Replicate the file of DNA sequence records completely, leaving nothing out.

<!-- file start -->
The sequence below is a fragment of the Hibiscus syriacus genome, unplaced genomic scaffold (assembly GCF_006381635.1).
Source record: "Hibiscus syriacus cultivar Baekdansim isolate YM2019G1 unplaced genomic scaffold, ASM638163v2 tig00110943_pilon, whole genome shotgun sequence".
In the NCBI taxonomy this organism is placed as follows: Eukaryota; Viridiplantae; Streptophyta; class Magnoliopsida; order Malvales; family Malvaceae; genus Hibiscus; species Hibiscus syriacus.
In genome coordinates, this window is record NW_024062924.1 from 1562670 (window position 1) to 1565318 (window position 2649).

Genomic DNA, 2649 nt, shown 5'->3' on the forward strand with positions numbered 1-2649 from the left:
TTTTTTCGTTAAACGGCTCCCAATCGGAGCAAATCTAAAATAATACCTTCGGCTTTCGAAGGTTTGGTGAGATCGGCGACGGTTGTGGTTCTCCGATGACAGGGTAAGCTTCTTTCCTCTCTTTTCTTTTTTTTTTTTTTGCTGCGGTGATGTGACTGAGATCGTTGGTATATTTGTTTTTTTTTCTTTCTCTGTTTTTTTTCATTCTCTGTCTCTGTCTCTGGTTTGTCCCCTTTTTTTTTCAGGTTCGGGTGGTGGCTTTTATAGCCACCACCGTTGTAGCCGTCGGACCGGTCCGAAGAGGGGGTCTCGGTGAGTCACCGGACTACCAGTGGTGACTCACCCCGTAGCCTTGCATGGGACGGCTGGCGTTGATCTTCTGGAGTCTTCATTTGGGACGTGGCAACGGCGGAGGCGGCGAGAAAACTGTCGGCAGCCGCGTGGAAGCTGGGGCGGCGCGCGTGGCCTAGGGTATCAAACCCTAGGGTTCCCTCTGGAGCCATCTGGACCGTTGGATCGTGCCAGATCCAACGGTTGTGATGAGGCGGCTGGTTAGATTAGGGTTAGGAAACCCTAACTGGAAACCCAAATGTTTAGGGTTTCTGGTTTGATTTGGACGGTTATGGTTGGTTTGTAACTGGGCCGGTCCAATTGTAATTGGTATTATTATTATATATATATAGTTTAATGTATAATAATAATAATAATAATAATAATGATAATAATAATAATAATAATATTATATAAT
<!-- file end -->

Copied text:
The sequence below is a fragment of the Hibiscus syriacus genome, unplaced genomic scaffold (assembly GCF_006381635.1).
Source record: "Hibiscus syriacus cultivar Baekdansim isolate YM2019G1 unplaced genomic scaffold, ASM638163v2 tig00110943_pilon, whole genome shotgun sequence".
In the NCBI taxonomy this organism is placed as follows: Eukaryota; Viridiplantae; Streptophyta; class Magnoliopsida; order Malvales; family Malvaceae; genus Hibiscus; species Hibiscus syriacus.
In genome coordinates, this window is record NW_024062924.1 from 1562670 (window position 1) to 1565318 (window position 2649).

Genomic DNA, 2649 nt, shown 5'->3' on the forward strand with positions numbered 1-2649 from the left:
TTTTTTCGTTAAACGGCTCCCAATCGGAGCAAATCTAAAATAATACCTTCGGCTTTCGAAGGTTTGGTGAGATCGGCGACGGTTGTGGTTCTCCGATGACAGGGTAAGCTTCTTTCCTCTCTTTTCTTTTTTTTTTTTTTGCTGCGGTGATGTGACTGAGATCGTTGGTATATTTGTTTTTTTTTCTTTCTCTGTTTTTTTTCATTCTCTGTCTCTGTCTCTGGTTTGTCCCCTTTTTTTTTCAGGTTCGGGTGGTGGCTTTTATAGCCACCACCGTTGTAGCCGTCGGACCGGTCCGAAGAGGGGGTCTCGGTGAGTCACCGGACTACCAGTGGTGACTCACCCCGTAGCCTTGCATGGGACGGCTGGCGTTGATCTTCTGGAGTCTTCATTTGGGACGTGGCAACGGCGGAGGCGGCGAGAAAACTGTCGGCAGCCGCGTGGAAGCTGGGGCGGCGCGCGTGGCCTAGGGTATCAAACCCTAGGGTTCCCTCTGGAGCCATCTGGACCGTTGGATCGTGCCAGATCCAACGGTTGTGATGAGGCGGCTGGTTAGATTAGGGTTAGGAAACCCTAACTGGAAACCCAAATGTTTAGGGTTTCTGGTTTGATTTGGACGGTTATGGTTGGTTTGTAACTGGGCCGGTCCAATTGTAATTGGTATTATTATTATATATATATAGTTTAATGTATAATAATAATAATAATAATAATAATGATAATAATAATAATAATAATATTATATAAT